We have our uses don’t we Audrey? :-) Hi there!

The figure from history that you’d like to buy a pie and a pint? 

Probably Sir Arthur Conan Doyle. Simply for this fact. I have always had a great fascination about the Jack The Ripper Murders. I would love to get his take on them. What would Sherlock Holmes do if he was investigating the case? I would love to know.

The unlikely interest that engages you curiosity?

American Wrestling, It’s pure escapism.

The treasured item you lost and wish you could have again?

My dad had a Rolex watch he got while he was in the army in Singapore. He gave it to me and I told him to hold on to it when I moved to Edinburgh, he died a few years ago and no one seems to know what happened to it.

The song that means the most to you?

Gerry Raffertys Baker Street. It’s a personal thing between me and my wife.

The happiest moment you cherish?

The birth of my two sons. I was present at both.

The saddest time that shook your world?

The death of my father was hard but the death of my younger sister shook me to the core.

The philosophy that underpins your world?

Do unto others as you would have done to yourself, I’m a great believer in karma.

Totally agree Steve which brings me to the first passage of this interview… ;-)

So glad we met Steve! Good luck and thank you, I hope we stay in touch!

Now’s your chance to tell the readers all about your novel ‘Good Deed’ and where they can read more about you and order your book of course!

Good Deed is a fast paced crime novel that captures the reader from beginning to end. The gripping story of Good Deed rattles along relentlessly, leaving the reader breathless but enthralled. Good Deed introduces a new Scottish detective hero, DI Ronnie Buchanan, who is certain to quickly attract a legion of fans.

The events crammed into Good Deed take Buchanan from his base in Aberdeen on a frantic journey around all the major Scottish cities as his increasingly deadly pursuit of a mysterious criminal master mind known only as Vince comes to a breath-taking climax back in Aberdeen.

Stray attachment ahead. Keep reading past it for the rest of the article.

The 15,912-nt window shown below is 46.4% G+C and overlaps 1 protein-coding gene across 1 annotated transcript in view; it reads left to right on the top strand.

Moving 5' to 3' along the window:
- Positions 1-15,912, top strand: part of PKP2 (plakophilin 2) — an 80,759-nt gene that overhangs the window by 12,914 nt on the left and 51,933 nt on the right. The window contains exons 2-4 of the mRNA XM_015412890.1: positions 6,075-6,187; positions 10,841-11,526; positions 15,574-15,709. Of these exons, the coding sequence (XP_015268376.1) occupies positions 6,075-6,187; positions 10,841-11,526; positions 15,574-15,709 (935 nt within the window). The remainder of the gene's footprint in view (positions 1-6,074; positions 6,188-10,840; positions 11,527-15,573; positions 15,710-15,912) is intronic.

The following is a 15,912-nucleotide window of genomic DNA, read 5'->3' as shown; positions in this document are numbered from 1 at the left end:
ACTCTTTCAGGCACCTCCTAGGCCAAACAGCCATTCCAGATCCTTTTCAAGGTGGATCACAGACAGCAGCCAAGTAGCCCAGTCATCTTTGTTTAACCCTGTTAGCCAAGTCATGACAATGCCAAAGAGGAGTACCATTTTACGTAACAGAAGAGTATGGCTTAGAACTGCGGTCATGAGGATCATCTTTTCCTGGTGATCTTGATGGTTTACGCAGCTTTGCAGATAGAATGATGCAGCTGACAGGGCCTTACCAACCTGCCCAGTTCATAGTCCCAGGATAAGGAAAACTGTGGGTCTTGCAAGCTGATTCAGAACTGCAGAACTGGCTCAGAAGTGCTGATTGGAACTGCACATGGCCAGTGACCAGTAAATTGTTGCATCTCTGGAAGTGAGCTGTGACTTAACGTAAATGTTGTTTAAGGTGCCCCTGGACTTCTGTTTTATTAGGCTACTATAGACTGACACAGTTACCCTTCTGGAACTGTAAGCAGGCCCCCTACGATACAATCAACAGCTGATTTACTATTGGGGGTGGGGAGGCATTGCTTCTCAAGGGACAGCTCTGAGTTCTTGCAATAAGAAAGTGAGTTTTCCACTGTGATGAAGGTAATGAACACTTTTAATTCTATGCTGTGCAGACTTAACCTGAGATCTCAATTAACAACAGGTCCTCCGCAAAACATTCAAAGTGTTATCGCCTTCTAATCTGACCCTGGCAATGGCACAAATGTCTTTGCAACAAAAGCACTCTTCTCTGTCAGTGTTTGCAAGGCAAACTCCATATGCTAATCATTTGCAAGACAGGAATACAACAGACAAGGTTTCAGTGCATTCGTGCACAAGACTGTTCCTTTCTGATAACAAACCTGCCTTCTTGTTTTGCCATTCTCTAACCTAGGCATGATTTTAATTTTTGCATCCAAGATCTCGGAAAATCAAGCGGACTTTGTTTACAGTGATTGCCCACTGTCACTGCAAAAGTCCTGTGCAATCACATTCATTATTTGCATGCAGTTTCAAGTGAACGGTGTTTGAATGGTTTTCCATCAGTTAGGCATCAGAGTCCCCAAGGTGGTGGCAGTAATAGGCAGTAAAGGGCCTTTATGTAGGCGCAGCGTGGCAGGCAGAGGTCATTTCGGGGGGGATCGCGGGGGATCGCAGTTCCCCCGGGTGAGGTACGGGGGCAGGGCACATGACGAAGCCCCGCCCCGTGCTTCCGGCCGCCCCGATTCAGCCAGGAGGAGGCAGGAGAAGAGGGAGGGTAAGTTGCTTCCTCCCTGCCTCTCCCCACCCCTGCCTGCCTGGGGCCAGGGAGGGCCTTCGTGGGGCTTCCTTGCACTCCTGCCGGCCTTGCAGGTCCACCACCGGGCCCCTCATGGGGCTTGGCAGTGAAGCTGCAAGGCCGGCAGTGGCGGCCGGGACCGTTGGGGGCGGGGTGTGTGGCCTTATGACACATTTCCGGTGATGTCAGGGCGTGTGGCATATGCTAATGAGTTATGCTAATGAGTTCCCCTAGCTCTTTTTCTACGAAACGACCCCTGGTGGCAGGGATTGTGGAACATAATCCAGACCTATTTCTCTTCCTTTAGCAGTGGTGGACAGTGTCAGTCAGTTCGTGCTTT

The pace of Good Deed is exceptional and unremitting. It is the kind of book that demands to be read in one sitting, but most readers will be so breathless as the saga unfolds without pause that they will need occasional rests before eagerly returning for more.

Where You Can Find Me.
Book Links.

Till next time on Carol’s Close Up!

Ta’ra for now!

C x


Feb 16, 2013

Carol’s ‘Close Up’ with Crime Author Graham Smith!


 Carol Bridgestock



Oh, gosh there is so much I want to know about Graham Smith the author and so, I’m sure, will our readers! Now, where to start mmm…

Psss… before we start I know that Graham has orgainsed a ’Crime & Punishment’ weekend event of writing masterclasses, that is certainly a ‘no brainer’ for writers and authors – you can read more about it here or contact Graham directly. (All his contact details are at the end of the interview).


 Author Graham Smith

Hello Graham,

You are a writer of novels and short stories I understand. Tell me, your detectives, are they based on someone you know or are they an amalgam of several influences?

I write gritty fiction filled with twists, turns and surprise endings. My influences come from every book I’ve read. The good books have taught me what works and the bad tells me what doesn’t. Particular influences on my detectives have been outlandish characters such as Gene Hunt, DI Roberta Steel, Reacher, Tom Thorne although every mystery I’ve ever read has been absorbed and now filters into my writing. Authors such as Simon Kernick and Matt Hilton whose books are pace filled adrenaline boosts have also shaped my writing. To me as a writer the most important thing I have to do is make the reader desperate to turn the next page. I named one of my characters after my grandfather and some of Grandad’s traits have surfaced in the character.

 Have you ever co-authored a book?

I have only co-authored once and it was on a short story with Rosalind Smith-Nazilli. We have both released our own stuff both before and after the collaboration. I wouldn’t be averse to co-authoring again in the future but I’m flying solo just now.

 Do you find it easier writing alone or with a co-author?